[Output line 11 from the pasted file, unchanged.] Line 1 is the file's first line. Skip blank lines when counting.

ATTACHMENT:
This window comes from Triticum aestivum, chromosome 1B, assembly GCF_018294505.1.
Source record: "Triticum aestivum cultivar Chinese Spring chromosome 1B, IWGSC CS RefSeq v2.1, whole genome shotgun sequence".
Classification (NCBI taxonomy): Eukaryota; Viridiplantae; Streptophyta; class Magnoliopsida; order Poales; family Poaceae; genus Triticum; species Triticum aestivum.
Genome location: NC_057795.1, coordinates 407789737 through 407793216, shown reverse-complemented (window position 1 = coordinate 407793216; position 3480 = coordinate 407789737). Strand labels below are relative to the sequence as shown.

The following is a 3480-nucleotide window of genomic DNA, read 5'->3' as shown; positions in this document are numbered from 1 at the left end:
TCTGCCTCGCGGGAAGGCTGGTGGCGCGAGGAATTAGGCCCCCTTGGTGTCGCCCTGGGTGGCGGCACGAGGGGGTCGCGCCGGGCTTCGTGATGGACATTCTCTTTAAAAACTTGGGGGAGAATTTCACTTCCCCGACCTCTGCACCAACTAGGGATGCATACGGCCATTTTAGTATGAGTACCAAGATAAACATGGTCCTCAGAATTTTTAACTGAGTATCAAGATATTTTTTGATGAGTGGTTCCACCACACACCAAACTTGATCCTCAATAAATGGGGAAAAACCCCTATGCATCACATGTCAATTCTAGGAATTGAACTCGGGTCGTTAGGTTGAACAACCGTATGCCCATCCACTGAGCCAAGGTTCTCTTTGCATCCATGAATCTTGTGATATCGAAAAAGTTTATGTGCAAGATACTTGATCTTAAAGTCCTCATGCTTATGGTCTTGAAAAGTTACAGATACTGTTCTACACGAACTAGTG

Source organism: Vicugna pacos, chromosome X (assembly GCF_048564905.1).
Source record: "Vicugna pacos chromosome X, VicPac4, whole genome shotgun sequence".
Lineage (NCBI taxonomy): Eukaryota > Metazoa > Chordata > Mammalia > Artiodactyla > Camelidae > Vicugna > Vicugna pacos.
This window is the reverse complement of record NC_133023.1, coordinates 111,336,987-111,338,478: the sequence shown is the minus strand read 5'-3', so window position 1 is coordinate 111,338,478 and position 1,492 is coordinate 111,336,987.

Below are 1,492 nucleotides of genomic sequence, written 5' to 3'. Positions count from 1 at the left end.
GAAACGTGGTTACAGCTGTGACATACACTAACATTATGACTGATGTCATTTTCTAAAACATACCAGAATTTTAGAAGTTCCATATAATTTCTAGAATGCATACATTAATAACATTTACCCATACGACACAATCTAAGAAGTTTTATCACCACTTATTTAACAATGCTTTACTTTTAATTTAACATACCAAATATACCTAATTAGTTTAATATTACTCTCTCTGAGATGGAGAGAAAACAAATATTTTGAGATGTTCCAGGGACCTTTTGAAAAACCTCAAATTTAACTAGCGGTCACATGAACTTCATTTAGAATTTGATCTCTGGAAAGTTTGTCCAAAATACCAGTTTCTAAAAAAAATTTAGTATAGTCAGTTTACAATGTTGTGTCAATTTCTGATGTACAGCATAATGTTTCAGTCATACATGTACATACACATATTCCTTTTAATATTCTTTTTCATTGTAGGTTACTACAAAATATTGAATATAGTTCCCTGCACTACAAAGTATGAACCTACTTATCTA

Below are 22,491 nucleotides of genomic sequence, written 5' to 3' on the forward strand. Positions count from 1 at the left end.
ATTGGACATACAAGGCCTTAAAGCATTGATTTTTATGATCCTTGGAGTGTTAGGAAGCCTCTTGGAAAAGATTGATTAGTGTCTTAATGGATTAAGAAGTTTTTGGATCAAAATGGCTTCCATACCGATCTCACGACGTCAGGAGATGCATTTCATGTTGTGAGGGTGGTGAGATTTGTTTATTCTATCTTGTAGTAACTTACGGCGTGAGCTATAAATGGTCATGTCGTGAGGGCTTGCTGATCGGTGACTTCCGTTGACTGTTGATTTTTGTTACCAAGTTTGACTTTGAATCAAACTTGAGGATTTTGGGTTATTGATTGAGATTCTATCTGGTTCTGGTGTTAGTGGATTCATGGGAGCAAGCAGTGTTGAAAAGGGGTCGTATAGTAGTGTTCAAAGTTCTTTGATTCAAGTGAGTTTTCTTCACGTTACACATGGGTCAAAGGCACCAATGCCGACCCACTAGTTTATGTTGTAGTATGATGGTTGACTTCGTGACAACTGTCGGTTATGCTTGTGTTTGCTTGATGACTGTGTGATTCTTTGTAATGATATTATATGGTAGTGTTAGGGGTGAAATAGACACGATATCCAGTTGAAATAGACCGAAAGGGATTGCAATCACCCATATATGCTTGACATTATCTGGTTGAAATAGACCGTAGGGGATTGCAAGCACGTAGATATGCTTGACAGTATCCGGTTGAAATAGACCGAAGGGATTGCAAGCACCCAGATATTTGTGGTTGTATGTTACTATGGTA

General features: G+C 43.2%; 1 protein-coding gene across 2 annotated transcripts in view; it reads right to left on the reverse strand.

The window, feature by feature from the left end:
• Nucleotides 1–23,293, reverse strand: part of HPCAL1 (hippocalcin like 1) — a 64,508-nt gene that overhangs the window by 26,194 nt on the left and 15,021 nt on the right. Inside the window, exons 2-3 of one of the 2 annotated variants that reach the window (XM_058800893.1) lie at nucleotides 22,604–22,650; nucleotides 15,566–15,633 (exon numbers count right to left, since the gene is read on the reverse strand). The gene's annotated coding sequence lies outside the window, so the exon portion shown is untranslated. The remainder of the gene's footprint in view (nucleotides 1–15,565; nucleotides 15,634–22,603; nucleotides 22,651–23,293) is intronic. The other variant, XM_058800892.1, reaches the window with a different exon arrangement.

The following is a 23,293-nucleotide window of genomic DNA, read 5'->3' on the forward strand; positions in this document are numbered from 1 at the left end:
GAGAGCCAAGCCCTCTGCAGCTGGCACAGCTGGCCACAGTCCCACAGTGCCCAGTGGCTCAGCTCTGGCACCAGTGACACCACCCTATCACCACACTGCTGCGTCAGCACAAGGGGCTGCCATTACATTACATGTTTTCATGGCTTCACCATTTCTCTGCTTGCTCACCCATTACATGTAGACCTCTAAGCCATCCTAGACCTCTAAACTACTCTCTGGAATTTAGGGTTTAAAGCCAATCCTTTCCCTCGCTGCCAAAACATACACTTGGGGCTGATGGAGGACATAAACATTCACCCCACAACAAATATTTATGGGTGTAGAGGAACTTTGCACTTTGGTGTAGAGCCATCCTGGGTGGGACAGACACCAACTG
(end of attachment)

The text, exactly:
Below are 1,492 nucleotides of genomic sequence, written 5' to 3'. Positions count from 1 at the left end.